City Says No To Treehouse Over Archibald Walk
Owners Say OK – But There Will Be A Treehouse
by Larry Janezich
The city told the owners of the treehouse over the historic residential alley Archibald Walk that the structure cannot extend into public space over the alley. The owners – Bing Yee and Ellen Psychas – say they will move it off public space, but the tree house will stay.
The DDOT’s Public Space Committee met Thursday morning to hold a hearing on an apparently inappropriately issued permit authorizing construction of a “balcony” in public space which allowed the treehouse to be constructed. At today’s hearing, the question was not on the “balcony” permit as such, but on what committee chair Matthew Marcou deemed a request for a permit for playground equipment in public space.
After hearing support for the treehouse from from Yee and opposition from several neighbors, Marcou, made the motion to deny the permit on the basis that the owners admitted they could have built the structure entirely on their property, that the structure extends substantially into a narrow ten foot wide alley, and that the request was not in keeping with previous approvals of playground equipment on public space. The vote was 4-0-1, with only Chris Bailey – the DCRA’s representative on the committee – abstaining.
The owners of the tree house say they are disappointed and that they have looked at the feasibility of moving the tree house back so that it does not extend over the alley. They cite offers of help from architects to redesign the treehouse and from neighbors who do not live on Archibald Walk to help with construction. Psychas said, “The treehouse is going nowhere. It will be moved. We have to do it for our daughters.”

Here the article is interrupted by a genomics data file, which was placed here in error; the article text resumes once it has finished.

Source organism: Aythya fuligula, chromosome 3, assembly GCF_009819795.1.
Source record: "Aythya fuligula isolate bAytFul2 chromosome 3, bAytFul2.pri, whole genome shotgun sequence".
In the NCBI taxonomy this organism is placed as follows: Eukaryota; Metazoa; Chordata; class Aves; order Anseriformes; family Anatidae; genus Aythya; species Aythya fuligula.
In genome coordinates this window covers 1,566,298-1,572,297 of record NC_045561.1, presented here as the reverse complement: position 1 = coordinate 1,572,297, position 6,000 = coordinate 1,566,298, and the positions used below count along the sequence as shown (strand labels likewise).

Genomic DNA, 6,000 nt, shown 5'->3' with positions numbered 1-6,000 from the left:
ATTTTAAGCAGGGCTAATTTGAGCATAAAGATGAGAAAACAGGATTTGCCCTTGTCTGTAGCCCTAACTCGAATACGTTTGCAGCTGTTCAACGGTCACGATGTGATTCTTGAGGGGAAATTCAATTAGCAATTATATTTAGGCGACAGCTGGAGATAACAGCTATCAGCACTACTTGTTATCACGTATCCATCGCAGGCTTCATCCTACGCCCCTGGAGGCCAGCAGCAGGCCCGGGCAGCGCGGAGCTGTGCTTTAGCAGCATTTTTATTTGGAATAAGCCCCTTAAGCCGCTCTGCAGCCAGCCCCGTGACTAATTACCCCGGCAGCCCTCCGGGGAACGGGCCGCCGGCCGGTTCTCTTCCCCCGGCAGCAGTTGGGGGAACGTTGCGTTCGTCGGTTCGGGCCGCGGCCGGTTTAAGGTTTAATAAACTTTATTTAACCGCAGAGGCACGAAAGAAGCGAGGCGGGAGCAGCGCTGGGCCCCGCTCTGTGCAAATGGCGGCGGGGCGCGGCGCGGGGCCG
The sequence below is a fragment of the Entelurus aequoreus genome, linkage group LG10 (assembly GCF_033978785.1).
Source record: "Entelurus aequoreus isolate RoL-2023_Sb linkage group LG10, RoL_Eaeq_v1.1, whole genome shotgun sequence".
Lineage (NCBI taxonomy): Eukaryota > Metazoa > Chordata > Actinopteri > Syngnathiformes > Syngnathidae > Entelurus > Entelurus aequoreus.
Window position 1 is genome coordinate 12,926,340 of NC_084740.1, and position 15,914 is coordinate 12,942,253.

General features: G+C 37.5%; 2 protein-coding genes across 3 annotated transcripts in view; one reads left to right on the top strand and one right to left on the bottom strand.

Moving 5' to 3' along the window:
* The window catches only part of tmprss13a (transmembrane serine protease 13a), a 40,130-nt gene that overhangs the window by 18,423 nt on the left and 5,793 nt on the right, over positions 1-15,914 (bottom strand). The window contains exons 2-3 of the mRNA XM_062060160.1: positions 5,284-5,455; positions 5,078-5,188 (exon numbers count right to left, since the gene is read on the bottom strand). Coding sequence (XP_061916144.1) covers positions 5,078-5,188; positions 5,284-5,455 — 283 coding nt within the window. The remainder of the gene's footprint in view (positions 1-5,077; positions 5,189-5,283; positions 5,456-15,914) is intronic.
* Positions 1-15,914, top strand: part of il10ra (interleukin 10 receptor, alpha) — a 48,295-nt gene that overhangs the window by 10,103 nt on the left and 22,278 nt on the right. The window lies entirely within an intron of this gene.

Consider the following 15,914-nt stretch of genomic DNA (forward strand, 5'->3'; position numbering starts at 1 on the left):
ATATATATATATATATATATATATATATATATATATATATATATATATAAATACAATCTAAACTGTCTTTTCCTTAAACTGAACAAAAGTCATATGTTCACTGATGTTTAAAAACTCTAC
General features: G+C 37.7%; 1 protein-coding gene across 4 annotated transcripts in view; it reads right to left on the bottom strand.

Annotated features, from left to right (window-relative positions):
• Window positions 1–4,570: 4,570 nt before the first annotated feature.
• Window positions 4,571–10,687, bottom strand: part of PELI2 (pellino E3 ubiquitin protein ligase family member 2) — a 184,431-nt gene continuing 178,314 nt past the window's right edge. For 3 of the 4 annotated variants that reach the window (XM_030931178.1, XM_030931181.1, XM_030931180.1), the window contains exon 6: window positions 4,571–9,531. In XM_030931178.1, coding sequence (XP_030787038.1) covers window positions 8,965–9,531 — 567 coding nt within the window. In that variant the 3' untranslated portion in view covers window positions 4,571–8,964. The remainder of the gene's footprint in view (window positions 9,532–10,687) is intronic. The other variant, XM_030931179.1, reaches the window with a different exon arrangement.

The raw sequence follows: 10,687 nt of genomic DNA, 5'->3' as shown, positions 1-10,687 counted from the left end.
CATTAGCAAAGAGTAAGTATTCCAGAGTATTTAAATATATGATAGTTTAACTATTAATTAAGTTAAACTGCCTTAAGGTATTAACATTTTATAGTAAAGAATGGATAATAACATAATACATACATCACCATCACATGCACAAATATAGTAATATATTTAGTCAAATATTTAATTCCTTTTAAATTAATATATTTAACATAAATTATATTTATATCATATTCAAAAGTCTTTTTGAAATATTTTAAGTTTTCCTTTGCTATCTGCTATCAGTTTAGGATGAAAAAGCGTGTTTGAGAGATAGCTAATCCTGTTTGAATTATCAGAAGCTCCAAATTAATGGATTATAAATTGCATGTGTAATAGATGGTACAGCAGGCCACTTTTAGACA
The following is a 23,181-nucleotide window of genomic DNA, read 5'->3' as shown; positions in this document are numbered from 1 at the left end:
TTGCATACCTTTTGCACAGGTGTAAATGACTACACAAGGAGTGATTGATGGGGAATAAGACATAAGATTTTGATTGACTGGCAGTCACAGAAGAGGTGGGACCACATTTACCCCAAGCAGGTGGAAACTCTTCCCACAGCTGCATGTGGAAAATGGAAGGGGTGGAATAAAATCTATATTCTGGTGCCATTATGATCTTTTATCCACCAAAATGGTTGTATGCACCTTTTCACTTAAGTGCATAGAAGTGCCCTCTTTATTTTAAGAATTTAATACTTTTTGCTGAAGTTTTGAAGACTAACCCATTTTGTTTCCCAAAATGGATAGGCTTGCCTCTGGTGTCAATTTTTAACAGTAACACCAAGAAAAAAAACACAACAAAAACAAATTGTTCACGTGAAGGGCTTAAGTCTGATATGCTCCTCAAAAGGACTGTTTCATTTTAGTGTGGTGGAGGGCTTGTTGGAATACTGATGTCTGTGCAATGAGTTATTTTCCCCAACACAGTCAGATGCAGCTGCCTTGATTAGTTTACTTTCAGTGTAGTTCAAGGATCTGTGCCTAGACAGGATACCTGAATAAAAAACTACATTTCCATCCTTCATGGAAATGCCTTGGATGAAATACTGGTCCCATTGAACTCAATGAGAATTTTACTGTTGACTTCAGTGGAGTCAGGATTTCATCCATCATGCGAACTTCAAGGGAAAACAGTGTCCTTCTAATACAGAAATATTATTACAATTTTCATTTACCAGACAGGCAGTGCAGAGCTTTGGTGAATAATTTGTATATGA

The five member Public Space Committee was established by order of the Mayor to regulate the use of public space – usually defined as the city’s green space but extending to streets, sidewalks, and alleys. (Oddly, there seems to be no public record of the membership of the Committee.)
Public wrangling over the tree house (first reported by CHC here http://bit.ly/1W7GgGp) has been on-going since mid-January. Neighbors objected to the structure because of the precedent it would set and for safety reasons, but seemed most upset at the “overwhelming” visual intrusion at what some of them characterized as a very special historic space. ANC6B Commissioner James Loots, testifying in opposition on his own behalf and not representing the ANC, told the Committee that the alley was unique and historic and it is the front yard of the residences on Archibald Walk. He said, “This is public space in the truest sense…and approving the permit would dedicate this public space for exclusively private purposes.”
ANC6B had previously opposed the extension of the structure into public space – all be it in the form of opposing the “balcony” permit – by a vote of 8-0-2.